What's your opinion -- did we make a good decision? Do you think that a textured ceramic tile makes sense for a bathroom floor? Have a look at what we did to refinish our oak plank dining room floor for comparison.

Tuesday, October 21, 2008

Bathroom projects: Bugs in the tub!

bathtub walls hid a nest of black ants
Who knows what evil lurks behind a 30-year-old ceramic tile tub surround? I do! About half of my jobs involve new tile bathtub walls, mostly to modernize dated designs. Day one almost always involves some heavy lifting -- tearing out old walls and tubs and hauling the debris down a flight of stairs. It's hard work but generally routine.

The usual tools required are a saw, hammer, pry-bar (I have a really big one), and sometimes even a sledgehammer. But I don't usually need a can of Raid! When your old tile has missing grout, however, water can seep behind the tile and create a haven for certain bugs and mold or fungus. Moldy drywall behind the tile is pretty common, but finding a nest of ants lurking back there is (thankfully) rare.

close-up of ant colony found behind bathtub
The mess shown in this close-up shot is all cleaned up now, but it was touch and go there for a few minutes. I don't carry bug spray, and so had to hastily search my customer's basement shelves for a remedy. Those little critters were extremely healthy and mobile. They would've spread far and wide if I hadn't come up with a quick cure.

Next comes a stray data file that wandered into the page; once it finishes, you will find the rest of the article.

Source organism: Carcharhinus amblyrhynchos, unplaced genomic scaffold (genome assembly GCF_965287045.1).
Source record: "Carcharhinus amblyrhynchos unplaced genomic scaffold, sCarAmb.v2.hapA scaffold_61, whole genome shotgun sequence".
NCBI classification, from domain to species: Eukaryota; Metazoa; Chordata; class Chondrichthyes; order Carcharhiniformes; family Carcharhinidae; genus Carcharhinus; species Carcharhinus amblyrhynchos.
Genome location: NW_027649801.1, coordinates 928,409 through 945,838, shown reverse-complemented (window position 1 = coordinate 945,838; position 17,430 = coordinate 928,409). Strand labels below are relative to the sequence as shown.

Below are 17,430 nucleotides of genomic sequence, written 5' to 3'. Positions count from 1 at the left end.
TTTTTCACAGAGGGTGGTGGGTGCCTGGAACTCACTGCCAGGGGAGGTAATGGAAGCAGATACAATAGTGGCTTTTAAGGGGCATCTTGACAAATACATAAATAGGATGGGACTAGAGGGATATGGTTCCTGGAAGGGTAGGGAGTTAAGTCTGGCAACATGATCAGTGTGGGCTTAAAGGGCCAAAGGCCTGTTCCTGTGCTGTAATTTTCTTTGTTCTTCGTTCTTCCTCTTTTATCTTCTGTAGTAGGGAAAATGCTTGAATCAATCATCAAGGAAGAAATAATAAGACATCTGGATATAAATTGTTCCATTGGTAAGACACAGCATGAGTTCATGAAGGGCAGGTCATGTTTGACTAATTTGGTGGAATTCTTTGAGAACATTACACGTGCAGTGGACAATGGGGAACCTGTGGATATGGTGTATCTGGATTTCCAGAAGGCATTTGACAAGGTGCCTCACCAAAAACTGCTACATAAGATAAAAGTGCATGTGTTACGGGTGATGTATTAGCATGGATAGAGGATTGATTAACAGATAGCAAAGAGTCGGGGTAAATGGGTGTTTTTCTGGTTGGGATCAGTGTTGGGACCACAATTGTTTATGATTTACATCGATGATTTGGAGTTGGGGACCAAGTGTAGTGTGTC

When I've finished this job I'll stop back and post the after picture. This time I can safely guaranty "major improvement"!

Have you ever found something scary hidden behind the walls during a remodel project? Or have you discovered a long-lost treasure under the floorboards? Leave a comment here or contact me via email if you'd like to share your find.

Monday, October 13, 2008

5 Tips for Organizing Your Tool Shed

Keeping your tool shed organized is one of life's baffling challenges.

this tool shed needs organizing! jcb 2008 An outbuilding for tool storage can quickly become an unmanageable shelter for all sorts of useless junk, unless you start out with a system. Two problems contribute to the ill-repute of tool sheds: (one) they are usually too far from your house for convenience, and (two) you often end up storing things away in a panic when bad weather descends unannounced.